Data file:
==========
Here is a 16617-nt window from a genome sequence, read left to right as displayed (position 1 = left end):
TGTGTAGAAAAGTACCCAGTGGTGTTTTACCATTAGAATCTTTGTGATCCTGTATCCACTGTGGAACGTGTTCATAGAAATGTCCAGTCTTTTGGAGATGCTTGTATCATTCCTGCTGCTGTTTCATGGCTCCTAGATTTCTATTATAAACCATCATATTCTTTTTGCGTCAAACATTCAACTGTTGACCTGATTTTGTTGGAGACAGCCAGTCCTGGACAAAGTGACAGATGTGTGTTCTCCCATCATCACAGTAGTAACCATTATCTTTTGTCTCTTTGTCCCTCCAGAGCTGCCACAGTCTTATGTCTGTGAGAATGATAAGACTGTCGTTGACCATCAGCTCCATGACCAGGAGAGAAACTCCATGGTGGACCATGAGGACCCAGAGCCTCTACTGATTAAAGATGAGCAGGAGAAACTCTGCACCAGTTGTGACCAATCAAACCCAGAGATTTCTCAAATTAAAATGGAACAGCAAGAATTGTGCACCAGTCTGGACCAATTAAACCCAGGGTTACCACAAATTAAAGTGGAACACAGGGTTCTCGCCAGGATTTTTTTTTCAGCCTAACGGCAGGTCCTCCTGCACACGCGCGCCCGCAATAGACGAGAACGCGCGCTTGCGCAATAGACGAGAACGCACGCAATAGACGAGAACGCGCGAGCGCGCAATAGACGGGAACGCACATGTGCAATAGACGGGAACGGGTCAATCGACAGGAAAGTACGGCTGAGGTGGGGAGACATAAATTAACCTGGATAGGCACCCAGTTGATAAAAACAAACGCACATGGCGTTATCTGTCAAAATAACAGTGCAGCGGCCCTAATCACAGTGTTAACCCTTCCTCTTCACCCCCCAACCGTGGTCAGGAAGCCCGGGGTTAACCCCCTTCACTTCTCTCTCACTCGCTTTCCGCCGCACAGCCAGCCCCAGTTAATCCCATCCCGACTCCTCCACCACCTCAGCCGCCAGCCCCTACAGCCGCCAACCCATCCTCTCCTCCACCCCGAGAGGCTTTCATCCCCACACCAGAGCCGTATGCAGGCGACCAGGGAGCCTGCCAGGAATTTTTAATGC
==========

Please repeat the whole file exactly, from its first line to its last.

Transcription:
Here is a 16617-nt window from a genome sequence, read left to right as displayed (position 1 = left end):
TGTGTAGAAAAGTACCCAGTGGTGTTTTACCATTAGAATCTTTGTGATCCTGTATCCACTGTGGAACGTGTTCATAGAAATGTCCAGTCTTTTGGAGATGCTTGTATCATTCCTGCTGCTGTTTCATGGCTCCTAGATTTCTATTATAAACCATCATATTCTTTTTGCGTCAAACATTCAACTGTTGACCTGATTTTGTTGGAGACAGCCAGTCCTGGACAAAGTGACAGATGTGTGTTCTCCCATCATCACAGTAGTAACCATTATCTTTTGTCTCTTTGTCCCTCCAGAGCTGCCACAGTCTTATGTCTGTGAGAATGATAAGACTGTCGTTGACCATCAGCTCCATGACCAGGAGAGAAACTCCATGGTGGACCATGAGGACCCAGAGCCTCTACTGATTAAAGATGAGCAGGAGAAACTCTGCACCAGTTGTGACCAATCAAACCCAGAGATTTCTCAAATTAAAATGGAACAGCAAGAATTGTGCACCAGTCTGGACCAATTAAACCCAGGGTTACCACAAATTAAAGTGGAACACAGGGTTCTCGCCAGGATTTTTTTTTCAGCCTAACGGCAGGTCCTCCTGCACACGCGCGCCCGCAATAGACGAGAACGCGCGCTTGCGCAATAGACGAGAACGCACGCAATAGACGAGAACGCGCGAGCGCGCAATAGACGGGAACGCACATGTGCAATAGACGGGAACGGGTCAATCGACAGGAAAGTACGGCTGAGGTGGGGAGACATAAATTAACCTGGATAGGCACCCAGTTGATAAAAACAAACGCACATGGCGTTATCTGTCAAAATAACAGTGCAGCGGCCCTAATCACAGTGTTAACCCTTCCTCTTCACCCCCCAACCGTGGTCAGGAAGCCCGGGGTTAACCCCCTTCACTTCTCTCTCACTCGCTTTCCGCCGCACAGCCAGCCCCAGTTAATCCCATCCCGACTCCTCCACCACCTCAGCCGCCAGCCCCTACAGCCGCCAACCCATCCTCTCCTCCACCCCGAGAGGCTTTCATCCCCACACCAGAGCCGTATGCAGGCGACCAGGGAGCCTGCCAGGAATTTTTAATGC